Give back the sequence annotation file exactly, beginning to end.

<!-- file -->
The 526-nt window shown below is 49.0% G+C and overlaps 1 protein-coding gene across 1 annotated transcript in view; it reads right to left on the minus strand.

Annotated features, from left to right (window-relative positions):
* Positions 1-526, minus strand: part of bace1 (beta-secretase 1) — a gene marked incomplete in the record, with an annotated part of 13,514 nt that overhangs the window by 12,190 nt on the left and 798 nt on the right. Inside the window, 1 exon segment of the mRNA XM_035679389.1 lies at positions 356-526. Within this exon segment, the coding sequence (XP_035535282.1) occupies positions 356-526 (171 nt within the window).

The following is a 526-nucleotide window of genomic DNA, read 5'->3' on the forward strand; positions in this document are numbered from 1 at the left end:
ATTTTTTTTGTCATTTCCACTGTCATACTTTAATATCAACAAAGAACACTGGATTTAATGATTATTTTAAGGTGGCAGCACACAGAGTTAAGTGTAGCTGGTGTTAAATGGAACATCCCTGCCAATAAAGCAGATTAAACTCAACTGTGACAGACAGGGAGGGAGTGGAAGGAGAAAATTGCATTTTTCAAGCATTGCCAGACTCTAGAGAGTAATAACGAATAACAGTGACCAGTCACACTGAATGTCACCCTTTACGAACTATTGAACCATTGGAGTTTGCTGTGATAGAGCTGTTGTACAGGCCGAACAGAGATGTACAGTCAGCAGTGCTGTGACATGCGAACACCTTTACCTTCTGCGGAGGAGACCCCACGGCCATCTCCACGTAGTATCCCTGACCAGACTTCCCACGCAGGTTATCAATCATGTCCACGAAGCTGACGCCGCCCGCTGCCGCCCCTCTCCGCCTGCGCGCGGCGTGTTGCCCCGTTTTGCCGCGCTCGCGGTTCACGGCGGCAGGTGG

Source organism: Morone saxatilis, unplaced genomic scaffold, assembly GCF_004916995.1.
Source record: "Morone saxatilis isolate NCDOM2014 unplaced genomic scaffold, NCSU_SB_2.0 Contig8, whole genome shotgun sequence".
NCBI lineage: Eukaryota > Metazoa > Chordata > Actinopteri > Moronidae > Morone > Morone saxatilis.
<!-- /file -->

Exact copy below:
The 526-nt window shown below is 49.0% G+C and overlaps 1 protein-coding gene across 1 annotated transcript in view; it reads right to left on the minus strand.

Annotated features, from left to right (window-relative positions):
* Positions 1-526, minus strand: part of bace1 (beta-secretase 1) — a gene marked incomplete in the record, with an annotated part of 13,514 nt that overhangs the window by 12,190 nt on the left and 798 nt on the right. Inside the window, 1 exon segment of the mRNA XM_035679389.1 lies at positions 356-526. Within this exon segment, the coding sequence (XP_035535282.1) occupies positions 356-526 (171 nt within the window).

The following is a 526-nucleotide window of genomic DNA, read 5'->3' on the forward strand; positions in this document are numbered from 1 at the left end:
ATTTTTTTTGTCATTTCCACTGTCATACTTTAATATCAACAAAGAACACTGGATTTAATGATTATTTTAAGGTGGCAGCACACAGAGTTAAGTGTAGCTGGTGTTAAATGGAACATCCCTGCCAATAAAGCAGATTAAACTCAACTGTGACAGACAGGGAGGGAGTGGAAGGAGAAAATTGCATTTTTCAAGCATTGCCAGACTCTAGAGAGTAATAACGAATAACAGTGACCAGTCACACTGAATGTCACCCTTTACGAACTATTGAACCATTGGAGTTTGCTGTGATAGAGCTGTTGTACAGGCCGAACAGAGATGTACAGTCAGCAGTGCTGTGACATGCGAACACCTTTACCTTCTGCGGAGGAGACCCCACGGCCATCTCCACGTAGTATCCCTGACCAGACTTCCCACGCAGGTTATCAATCATGTCCACGAAGCTGACGCCGCCCGCTGCCGCCCCTCTCCGCCTGCGCGCGGCGTGTTGCCCCGTTTTGCCGCGCTCGCGGTTCACGGCGGCAGGTGG

Source organism: Morone saxatilis, unplaced genomic scaffold, assembly GCF_004916995.1.
Source record: "Morone saxatilis isolate NCDOM2014 unplaced genomic scaffold, NCSU_SB_2.0 Contig8, whole genome shotgun sequence".
NCBI lineage: Eukaryota > Metazoa > Chordata > Actinopteri > Moronidae > Morone > Morone saxatilis.